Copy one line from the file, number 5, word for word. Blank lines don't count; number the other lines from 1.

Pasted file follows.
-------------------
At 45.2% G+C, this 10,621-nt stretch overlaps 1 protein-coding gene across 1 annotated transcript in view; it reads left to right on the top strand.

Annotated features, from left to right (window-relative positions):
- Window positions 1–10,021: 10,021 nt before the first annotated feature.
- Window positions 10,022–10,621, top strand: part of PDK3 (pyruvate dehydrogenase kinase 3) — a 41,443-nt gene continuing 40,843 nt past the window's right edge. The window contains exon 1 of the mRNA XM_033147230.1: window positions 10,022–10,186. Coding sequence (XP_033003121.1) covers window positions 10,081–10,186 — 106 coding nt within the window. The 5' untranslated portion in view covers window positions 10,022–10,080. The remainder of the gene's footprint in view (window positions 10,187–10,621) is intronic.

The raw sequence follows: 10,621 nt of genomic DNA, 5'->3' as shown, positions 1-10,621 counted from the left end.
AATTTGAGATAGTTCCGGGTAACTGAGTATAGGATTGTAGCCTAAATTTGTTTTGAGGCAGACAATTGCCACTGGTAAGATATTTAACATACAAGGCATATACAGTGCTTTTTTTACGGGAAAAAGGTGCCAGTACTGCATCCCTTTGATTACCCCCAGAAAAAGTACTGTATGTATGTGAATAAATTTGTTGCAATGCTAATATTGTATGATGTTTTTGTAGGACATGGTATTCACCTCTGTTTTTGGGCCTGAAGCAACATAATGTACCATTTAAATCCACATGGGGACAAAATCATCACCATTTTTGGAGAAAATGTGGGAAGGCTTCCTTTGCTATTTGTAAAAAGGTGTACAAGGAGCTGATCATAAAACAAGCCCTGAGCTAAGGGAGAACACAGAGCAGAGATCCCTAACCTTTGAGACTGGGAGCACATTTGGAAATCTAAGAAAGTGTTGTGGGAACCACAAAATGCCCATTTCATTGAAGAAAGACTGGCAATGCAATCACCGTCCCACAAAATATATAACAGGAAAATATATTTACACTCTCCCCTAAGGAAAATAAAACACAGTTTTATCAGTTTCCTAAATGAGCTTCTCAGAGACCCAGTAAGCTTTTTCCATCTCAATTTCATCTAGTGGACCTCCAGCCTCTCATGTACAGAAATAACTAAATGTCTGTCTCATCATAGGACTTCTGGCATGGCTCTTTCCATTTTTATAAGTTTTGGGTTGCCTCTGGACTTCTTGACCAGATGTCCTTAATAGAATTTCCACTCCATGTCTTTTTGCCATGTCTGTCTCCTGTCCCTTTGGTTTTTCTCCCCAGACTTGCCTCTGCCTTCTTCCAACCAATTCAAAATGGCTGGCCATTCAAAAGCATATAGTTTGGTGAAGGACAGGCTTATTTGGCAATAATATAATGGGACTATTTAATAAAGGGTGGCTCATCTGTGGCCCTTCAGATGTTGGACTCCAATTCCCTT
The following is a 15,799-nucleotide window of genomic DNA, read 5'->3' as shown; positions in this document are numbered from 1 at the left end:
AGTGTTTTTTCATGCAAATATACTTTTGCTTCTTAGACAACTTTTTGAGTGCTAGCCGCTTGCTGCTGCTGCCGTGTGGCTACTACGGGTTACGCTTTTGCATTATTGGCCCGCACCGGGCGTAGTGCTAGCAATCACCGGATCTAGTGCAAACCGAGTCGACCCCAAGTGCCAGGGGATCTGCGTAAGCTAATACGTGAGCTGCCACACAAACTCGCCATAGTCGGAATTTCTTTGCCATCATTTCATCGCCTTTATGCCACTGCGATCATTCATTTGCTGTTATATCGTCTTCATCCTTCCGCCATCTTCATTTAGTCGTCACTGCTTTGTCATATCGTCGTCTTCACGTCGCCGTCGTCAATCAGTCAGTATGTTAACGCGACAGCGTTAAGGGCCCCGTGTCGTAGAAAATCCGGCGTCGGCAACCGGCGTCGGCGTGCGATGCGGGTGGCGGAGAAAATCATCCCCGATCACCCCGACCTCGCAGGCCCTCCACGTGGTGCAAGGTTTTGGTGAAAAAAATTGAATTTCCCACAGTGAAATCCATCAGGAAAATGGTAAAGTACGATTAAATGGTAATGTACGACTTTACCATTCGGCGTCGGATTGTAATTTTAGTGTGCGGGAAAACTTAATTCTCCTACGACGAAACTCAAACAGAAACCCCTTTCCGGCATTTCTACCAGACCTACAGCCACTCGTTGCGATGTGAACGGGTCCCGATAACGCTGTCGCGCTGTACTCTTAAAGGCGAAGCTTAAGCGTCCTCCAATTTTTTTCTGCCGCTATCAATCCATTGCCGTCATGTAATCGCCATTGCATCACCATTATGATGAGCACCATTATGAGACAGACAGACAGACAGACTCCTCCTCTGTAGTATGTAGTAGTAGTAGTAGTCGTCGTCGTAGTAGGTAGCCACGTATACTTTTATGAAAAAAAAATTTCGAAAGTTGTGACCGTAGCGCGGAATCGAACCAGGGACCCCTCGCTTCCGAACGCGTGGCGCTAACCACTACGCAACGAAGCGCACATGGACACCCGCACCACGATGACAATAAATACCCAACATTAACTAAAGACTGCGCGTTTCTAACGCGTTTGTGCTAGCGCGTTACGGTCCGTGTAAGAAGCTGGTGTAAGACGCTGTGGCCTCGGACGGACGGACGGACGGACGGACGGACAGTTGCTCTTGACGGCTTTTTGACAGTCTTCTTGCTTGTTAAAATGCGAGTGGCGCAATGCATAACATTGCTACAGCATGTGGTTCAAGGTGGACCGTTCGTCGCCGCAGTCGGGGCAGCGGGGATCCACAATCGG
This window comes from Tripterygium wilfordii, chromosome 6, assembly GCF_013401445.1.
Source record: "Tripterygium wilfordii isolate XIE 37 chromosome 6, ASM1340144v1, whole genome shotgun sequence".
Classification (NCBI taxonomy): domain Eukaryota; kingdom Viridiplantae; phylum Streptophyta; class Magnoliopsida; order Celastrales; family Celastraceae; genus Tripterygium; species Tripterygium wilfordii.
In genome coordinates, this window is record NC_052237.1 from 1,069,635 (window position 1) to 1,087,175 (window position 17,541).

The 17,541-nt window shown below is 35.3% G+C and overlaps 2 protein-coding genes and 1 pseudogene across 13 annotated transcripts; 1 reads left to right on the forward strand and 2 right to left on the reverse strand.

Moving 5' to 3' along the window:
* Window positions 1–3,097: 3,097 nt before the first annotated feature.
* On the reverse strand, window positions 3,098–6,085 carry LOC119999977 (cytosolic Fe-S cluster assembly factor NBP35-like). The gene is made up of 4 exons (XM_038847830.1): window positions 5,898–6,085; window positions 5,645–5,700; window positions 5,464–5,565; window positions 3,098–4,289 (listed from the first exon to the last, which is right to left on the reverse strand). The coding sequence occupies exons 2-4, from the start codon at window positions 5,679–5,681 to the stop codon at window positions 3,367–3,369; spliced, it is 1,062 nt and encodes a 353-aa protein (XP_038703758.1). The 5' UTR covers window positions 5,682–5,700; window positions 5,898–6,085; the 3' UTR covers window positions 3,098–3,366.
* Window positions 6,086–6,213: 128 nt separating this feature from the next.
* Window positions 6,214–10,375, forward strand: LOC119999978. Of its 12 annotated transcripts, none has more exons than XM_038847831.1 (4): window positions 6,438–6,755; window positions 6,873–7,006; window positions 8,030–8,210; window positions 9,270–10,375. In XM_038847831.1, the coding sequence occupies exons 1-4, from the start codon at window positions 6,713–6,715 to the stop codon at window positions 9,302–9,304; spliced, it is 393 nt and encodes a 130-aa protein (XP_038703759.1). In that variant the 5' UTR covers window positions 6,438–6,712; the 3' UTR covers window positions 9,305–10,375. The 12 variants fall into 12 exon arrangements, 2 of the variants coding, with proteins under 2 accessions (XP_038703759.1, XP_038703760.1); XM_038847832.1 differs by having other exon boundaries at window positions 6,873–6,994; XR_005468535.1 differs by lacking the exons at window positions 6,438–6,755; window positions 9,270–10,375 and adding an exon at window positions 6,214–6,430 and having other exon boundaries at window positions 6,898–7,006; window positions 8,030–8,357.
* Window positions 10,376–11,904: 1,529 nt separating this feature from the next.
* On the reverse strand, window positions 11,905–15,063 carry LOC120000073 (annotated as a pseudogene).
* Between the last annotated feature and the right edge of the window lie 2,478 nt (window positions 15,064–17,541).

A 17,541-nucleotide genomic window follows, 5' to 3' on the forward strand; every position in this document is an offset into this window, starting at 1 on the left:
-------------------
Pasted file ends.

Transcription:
The raw sequence follows: 10,621 nt of genomic DNA, 5'->3' as shown, positions 1-10,621 counted from the left end.